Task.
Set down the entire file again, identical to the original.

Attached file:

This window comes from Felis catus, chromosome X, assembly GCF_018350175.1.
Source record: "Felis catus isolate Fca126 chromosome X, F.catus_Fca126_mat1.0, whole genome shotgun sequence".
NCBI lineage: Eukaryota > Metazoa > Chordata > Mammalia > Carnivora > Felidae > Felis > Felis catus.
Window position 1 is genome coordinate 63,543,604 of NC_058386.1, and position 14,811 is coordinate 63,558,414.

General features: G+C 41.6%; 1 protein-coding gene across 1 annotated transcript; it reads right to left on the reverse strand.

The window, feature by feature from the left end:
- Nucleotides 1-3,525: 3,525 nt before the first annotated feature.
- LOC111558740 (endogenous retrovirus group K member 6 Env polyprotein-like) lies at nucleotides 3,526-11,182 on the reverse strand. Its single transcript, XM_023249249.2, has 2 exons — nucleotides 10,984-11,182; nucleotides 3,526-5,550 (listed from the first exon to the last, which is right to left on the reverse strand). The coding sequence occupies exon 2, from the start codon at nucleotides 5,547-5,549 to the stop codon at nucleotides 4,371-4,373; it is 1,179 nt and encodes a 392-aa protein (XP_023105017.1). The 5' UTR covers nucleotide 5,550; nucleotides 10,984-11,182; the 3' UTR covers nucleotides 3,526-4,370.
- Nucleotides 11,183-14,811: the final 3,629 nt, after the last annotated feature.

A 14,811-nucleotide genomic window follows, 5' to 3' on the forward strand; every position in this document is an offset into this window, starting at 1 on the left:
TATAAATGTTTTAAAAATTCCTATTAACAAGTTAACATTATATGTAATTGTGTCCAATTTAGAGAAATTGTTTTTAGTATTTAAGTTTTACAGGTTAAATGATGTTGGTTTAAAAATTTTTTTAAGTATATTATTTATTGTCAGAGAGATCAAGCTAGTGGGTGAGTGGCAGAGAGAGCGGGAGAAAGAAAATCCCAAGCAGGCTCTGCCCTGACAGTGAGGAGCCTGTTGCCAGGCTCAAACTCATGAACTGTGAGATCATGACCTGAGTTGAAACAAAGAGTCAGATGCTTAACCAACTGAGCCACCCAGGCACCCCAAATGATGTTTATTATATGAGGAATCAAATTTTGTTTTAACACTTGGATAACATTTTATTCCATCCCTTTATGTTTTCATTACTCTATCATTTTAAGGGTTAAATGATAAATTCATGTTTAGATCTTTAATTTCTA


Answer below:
This window comes from Felis catus, chromosome X, assembly GCF_018350175.1.
Source record: "Felis catus isolate Fca126 chromosome X, F.catus_Fca126_mat1.0, whole genome shotgun sequence".
NCBI lineage: Eukaryota > Metazoa > Chordata > Mammalia > Carnivora > Felidae > Felis > Felis catus.
Window position 1 is genome coordinate 63,543,604 of NC_058386.1, and position 14,811 is coordinate 63,558,414.

General features: G+C 41.6%; 1 protein-coding gene across 1 annotated transcript; it reads right to left on the reverse strand.

The window, feature by feature from the left end:
- Nucleotides 1-3,525: 3,525 nt before the first annotated feature.
- LOC111558740 (endogenous retrovirus group K member 6 Env polyprotein-like) lies at nucleotides 3,526-11,182 on the reverse strand. Its single transcript, XM_023249249.2, has 2 exons — nucleotides 10,984-11,182; nucleotides 3,526-5,550 (listed from the first exon to the last, which is right to left on the reverse strand). The coding sequence occupies exon 2, from the start codon at nucleotides 5,547-5,549 to the stop codon at nucleotides 4,371-4,373; it is 1,179 nt and encodes a 392-aa protein (XP_023105017.1). The 5' UTR covers nucleotide 5,550; nucleotides 10,984-11,182; the 3' UTR covers nucleotides 3,526-4,370.
- Nucleotides 11,183-14,811: the final 3,629 nt, after the last annotated feature.

A 14,811-nucleotide genomic window follows, 5' to 3' on the forward strand; every position in this document is an offset into this window, starting at 1 on the left:
TATAAATGTTTTAAAAATTCCTATTAACAAGTTAACATTATATGTAATTGTGTCCAATTTAGAGAAATTGTTTTTAGTATTTAAGTTTTACAGGTTAAATGATGTTGGTTTAAAAATTTTTTTAAGTATATTATTTATTGTCAGAGAGATCAAGCTAGTGGGTGAGTGGCAGAGAGAGCGGGAGAAAGAAAATCCCAAGCAGGCTCTGCCCTGACAGTGAGGAGCCTGTTGCCAGGCTCAAACTCATGAACTGTGAGATCATGACCTGAGTTGAAACAAAGAGTCAGATGCTTAACCAACTGAGCCACCCAGGCACCCCAAATGATGTTTATTATATGAGGAATCAAATTTTGTTTTAACACTTGGATAACATTTTATTCCATCCCTTTATGTTTTCATTACTCTATCATTTTAAGGGTTAAATGATAAATTCATGTTTAGATCTTTAATTTCTA